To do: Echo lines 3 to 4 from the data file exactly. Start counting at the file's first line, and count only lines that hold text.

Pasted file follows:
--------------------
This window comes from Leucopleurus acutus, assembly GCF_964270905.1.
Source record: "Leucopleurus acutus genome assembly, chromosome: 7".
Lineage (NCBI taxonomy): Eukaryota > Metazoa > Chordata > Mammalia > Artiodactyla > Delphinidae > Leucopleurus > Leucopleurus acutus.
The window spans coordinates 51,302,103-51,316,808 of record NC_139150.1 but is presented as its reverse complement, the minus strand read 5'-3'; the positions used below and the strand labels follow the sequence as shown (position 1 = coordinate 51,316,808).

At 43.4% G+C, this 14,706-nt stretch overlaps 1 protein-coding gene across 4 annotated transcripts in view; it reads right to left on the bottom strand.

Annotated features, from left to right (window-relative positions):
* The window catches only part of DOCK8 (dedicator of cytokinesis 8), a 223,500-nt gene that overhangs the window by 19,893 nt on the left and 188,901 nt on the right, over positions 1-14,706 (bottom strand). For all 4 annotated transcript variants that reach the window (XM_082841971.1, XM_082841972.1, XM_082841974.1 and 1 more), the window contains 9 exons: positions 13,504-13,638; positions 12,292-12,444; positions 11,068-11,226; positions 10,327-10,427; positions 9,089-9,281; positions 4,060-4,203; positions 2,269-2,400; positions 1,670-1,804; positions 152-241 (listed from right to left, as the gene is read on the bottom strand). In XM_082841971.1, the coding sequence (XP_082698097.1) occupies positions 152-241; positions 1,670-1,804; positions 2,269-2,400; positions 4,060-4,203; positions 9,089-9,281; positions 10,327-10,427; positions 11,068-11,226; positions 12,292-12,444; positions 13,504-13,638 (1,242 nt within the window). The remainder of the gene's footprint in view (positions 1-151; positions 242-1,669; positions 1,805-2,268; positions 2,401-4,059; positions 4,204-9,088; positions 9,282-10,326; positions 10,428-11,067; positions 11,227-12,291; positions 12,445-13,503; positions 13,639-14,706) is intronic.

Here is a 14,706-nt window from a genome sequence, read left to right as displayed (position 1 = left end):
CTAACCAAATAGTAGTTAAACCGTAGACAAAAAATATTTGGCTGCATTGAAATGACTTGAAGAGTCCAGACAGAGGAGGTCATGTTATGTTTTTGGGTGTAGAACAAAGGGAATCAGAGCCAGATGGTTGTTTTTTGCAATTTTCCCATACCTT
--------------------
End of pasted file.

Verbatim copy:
Lineage (NCBI taxonomy): Eukaryota > Metazoa > Chordata > Mammalia > Artiodactyla > Delphinidae > Leucopleurus > Leucopleurus acutus.
The window spans coordinates 51,302,103-51,316,808 of record NC_139150.1 but is presented as its reverse complement, the minus strand read 5'-3'; the positions used below and the strand labels follow the sequence as shown (position 1 = coordinate 51,316,808).